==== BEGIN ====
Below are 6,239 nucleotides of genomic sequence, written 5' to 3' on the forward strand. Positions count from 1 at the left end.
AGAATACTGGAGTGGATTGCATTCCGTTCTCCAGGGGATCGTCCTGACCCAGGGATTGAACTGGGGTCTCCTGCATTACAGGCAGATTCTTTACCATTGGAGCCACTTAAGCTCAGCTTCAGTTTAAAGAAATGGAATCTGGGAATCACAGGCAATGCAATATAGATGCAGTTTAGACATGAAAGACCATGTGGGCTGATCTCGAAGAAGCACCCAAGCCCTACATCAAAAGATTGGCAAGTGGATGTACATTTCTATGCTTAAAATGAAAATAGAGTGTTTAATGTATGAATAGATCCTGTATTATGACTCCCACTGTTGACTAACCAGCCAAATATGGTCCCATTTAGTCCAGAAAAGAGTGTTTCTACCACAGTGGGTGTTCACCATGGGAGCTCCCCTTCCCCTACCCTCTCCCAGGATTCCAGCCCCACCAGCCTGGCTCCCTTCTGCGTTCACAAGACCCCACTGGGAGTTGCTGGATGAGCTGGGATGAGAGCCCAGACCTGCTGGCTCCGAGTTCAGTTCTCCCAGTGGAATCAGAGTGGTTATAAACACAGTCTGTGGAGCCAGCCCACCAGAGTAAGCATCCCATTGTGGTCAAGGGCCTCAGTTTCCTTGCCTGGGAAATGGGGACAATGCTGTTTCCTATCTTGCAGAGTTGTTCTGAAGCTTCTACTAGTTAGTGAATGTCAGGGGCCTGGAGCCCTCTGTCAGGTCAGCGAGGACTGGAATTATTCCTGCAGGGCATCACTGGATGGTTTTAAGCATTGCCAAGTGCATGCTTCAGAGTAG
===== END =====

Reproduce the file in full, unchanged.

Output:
Below are 6,239 nucleotides of genomic sequence, written 5' to 3' on the forward strand. Positions count from 1 at the left end.
AGAATACTGGAGTGGATTGCATTCCGTTCTCCAGGGGATCGTCCTGACCCAGGGATTGAACTGGGGTCTCCTGCATTACAGGCAGATTCTTTACCATTGGAGCCACTTAAGCTCAGCTTCAGTTTAAAGAAATGGAATCTGGGAATCACAGGCAATGCAATATAGATGCAGTTTAGACATGAAAGACCATGTGGGCTGATCTCGAAGAAGCACCCAAGCCCTACATCAAAAGATTGGCAAGTGGATGTACATTTCTATGCTTAAAATGAAAATAGAGTGTTTAATGTATGAATAGATCCTGTATTATGACTCCCACTGTTGACTAACCAGCCAAATATGGTCCCATTTAGTCCAGAAAAGAGTGTTTCTACCACAGTGGGTGTTCACCATGGGAGCTCCCCTTCCCCTACCCTCTCCCAGGATTCCAGCCCCACCAGCCTGGCTCCCTTCTGCGTTCACAAGACCCCACTGGGAGTTGCTGGATGAGCTGGGATGAGAGCCCAGACCTGCTGGCTCCGAGTTCAGTTCTCCCAGTGGAATCAGAGTGGTTATAAACACAGTCTGTGGAGCCAGCCCACCAGAGTAAGCATCCCATTGTGGTCAAGGGCCTCAGTTTCCTTGCCTGGGAAATGGGGACAATGCTGTTTCCTATCTTGCAGAGTTGTTCTGAAGCTTCTACTAGTTAGTGAATGTCAGGGGCCTGGAGCCCTCTGTCAGGTCAGCGAGGACTGGAATTATTCCTGCAGGGCATCACTGGATGGTTTTAAGCATTGCCAAGTGCATGCTTCAGAGTAG